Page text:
The sphere of neurological research in regards to synesthesia remains an area of active enquiry and empirical studies. A leading and predominant theory in this regard, maintains that synesthesia is the direct result of cross-wiring or elevated connectivity between normally separate segments in brain anatomy. Furthermore, this phenomenon might arise from a distortion in the usual, and delicate process of synaptic pruning, in which the brain fails to eliminate excess neural connections during early formative years. Nevertheless, through the use of functional MRI (fMRI), researchers were able to reveal that synesthetes display abnormal increase in activity within brain regions not typically involved with a given sensory stimulus as they experience episodes of synesthetic perception, suggesting the presence of Atypical neural pathways.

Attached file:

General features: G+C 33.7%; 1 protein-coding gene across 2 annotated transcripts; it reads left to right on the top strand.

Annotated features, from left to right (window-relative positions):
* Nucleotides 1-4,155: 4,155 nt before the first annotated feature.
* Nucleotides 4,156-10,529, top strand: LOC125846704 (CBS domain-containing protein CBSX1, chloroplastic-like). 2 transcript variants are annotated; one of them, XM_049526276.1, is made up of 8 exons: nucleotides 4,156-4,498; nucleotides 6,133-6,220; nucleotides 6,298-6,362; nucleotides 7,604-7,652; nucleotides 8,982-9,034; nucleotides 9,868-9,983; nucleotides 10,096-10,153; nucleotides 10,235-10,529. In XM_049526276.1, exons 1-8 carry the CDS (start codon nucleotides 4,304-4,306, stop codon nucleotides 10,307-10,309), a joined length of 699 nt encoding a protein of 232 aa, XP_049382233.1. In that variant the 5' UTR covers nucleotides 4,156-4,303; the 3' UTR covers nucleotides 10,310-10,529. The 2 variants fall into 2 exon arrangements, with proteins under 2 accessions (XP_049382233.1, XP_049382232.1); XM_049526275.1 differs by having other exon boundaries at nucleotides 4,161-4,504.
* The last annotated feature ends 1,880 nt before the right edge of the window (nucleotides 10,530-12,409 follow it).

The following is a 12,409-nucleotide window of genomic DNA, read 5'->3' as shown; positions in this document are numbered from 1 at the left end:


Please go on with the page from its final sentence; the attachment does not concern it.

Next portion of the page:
Psychological Basis of Synesthesia

From a psychological stance, synesthesia deeply intersect with mental faculties such as cognition, memory, and emotion. The long-standing consistency of synesthetic episodes for an individual over time suggests a deep integration into the brain’s architecture; and not mere superficial, imaginary, or fleeting sensations. Such experiences can mold individual’s memory, boost the vividness, or impose unique structures. For instance, a synesthete person can recall and retain complex sequences or codes more accurately, given that they perceive them in association to specific colors shapes of sounds. Moreover, the subject matter can significantly amplify the emotional resonance of a given sensory stimuli. Music, words or random sounds may elicit specific colors or tastes that are mainly associated with distinct emotional materials for the synesthete.

an image of  Flowers

How Sensory Crossover shaped Iconic Art

Renowned Synesthetic Artists